Meredith Professor, Department of Civil & Environmental Engineering
Syracuse University, Syracuse, NY, USA
Dr. Eric M. Lui is Laura J. and L. Douglas Meredith Professor in the Department of Civil and Environmental Engineering at Syracuse University, New York. He received his B.S. degree in Civil and Environmental Engineering with high honors from the University of Wisconsin at Madison, Wisconsin, and his M.S. and Ph.D. degrees in Civil Engineering from Purdue University, Indiana, USA.
Dr. Lui's teaching and research interests are in the areas of structural stability, structural dynamics, earthquake engineering, structural materials, numerical modeling, engineering computations and computer-aided analysis and design of building and bridge structures. He is the author of numerous journal articles, conference proceedings, special publications and research reports in these areas. He is also a contributing author to a number of engineering monographs and technical handbooks. In addition, he is the author/co-editor of the 2nd edition CRC Handbook of Structural Engineering and the co-author/co-editor of four books on the subject of steel design, structural stability, and earthquake engineering.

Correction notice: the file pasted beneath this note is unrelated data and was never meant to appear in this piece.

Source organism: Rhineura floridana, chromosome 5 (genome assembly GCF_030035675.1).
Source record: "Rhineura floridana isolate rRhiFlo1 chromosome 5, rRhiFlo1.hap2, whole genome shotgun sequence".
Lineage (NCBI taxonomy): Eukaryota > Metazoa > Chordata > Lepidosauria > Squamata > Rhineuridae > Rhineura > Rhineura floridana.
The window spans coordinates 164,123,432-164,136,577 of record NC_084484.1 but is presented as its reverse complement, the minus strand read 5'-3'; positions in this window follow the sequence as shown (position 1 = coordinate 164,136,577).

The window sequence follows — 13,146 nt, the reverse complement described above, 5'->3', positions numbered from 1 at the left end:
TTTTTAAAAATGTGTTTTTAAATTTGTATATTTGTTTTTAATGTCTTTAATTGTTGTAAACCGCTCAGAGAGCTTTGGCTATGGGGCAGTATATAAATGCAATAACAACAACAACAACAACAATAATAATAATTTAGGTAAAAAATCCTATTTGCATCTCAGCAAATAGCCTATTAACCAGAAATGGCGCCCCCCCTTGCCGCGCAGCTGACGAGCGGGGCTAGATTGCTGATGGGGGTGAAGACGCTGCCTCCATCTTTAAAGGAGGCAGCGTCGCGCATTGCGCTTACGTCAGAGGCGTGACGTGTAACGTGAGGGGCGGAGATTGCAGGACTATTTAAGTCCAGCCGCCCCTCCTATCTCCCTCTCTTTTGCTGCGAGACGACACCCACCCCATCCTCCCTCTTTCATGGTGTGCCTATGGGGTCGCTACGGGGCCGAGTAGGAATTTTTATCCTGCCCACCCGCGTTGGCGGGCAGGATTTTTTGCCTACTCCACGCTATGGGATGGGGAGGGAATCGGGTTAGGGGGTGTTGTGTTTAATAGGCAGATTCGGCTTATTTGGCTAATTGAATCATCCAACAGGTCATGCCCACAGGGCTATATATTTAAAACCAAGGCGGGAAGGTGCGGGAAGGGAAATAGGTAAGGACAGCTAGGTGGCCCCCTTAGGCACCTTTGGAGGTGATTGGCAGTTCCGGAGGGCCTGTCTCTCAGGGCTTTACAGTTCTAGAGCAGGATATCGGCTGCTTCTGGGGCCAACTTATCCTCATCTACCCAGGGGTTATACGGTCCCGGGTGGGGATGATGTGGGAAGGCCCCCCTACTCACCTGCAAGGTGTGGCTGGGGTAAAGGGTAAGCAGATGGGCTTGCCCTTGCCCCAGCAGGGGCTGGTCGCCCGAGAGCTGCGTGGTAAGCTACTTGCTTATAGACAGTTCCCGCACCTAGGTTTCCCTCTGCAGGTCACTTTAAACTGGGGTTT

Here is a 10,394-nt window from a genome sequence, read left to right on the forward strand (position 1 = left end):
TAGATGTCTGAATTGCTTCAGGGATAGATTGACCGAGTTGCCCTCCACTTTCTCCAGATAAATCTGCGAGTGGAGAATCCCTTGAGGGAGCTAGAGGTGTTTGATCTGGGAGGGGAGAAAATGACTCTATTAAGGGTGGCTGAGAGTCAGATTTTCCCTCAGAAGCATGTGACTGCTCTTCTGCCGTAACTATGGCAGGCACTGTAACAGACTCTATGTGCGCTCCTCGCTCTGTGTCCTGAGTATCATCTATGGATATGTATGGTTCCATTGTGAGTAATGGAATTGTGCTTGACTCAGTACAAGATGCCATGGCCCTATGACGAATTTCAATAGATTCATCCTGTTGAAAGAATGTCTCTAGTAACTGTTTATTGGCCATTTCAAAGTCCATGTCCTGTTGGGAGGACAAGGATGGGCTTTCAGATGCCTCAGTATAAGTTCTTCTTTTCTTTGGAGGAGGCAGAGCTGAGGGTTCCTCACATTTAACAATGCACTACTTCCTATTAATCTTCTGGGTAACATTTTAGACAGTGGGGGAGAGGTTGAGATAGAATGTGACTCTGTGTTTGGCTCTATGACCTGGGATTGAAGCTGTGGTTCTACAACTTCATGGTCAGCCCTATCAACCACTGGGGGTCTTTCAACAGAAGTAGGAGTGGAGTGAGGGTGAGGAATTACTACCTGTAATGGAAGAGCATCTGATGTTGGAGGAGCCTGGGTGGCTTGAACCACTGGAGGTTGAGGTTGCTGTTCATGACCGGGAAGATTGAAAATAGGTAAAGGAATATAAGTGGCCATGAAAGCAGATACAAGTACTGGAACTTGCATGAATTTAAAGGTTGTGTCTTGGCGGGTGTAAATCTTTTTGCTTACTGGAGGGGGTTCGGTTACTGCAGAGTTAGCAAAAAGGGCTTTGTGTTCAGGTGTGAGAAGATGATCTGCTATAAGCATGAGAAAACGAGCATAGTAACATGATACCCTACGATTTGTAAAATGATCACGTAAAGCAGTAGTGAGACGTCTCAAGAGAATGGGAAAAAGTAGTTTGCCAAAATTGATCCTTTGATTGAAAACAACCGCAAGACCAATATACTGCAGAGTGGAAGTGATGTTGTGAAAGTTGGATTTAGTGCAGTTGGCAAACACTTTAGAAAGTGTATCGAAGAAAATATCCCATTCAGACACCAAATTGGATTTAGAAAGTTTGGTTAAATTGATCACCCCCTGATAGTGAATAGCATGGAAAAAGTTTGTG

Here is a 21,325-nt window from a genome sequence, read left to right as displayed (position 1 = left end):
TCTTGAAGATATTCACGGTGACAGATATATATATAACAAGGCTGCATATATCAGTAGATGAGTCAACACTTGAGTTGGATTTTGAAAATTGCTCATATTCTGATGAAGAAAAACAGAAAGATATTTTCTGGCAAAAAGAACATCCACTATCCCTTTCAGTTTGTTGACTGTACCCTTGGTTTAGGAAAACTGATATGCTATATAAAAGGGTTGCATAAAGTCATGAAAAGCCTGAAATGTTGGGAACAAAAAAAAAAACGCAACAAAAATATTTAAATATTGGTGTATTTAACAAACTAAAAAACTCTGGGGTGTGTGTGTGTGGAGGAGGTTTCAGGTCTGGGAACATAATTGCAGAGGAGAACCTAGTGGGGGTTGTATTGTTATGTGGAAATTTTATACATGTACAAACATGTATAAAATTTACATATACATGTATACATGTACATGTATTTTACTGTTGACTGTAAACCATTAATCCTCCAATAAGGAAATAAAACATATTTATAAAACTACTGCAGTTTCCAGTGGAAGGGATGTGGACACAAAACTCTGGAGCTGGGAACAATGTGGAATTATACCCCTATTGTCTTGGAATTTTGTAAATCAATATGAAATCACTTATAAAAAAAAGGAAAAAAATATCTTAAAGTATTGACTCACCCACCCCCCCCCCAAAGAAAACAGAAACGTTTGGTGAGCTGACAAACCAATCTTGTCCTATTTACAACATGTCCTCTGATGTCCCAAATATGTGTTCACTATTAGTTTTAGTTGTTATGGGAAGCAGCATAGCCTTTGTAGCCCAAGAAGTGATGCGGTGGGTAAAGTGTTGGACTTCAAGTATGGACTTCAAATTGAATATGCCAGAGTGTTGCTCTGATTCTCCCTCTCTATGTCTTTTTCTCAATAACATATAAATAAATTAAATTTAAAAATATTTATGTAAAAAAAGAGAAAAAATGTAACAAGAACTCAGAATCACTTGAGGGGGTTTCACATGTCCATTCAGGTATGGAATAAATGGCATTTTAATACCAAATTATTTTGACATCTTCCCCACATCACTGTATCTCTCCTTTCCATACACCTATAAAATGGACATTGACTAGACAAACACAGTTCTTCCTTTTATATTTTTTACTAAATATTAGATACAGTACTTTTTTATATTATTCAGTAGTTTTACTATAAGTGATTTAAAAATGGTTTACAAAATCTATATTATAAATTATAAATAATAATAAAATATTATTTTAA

From 2003 to 2009, he served as the department chair of the Department of Civil and Environmental Engineering at Syracuse University. During his tenure as the department chair, he guided the overhaul of the undergraduate and graduate civil and environmental engineering curricula; and working closely with the development office staff, succeeded in attracting millions of dollars of development fund into the department from alumni. He is the recipients of numerous awards and has been listed in more than ten Who's Who publications as well as served as a consultant for a number of state and local engineering firms.
Structural Analysis, Design and Assessment of Buildings and Bridges
Steel Structures and Structural Stability
Structural Dynamics and Earthquake Engineering
Computer and Numerical Modeling
Green Engineering and Sustainable Development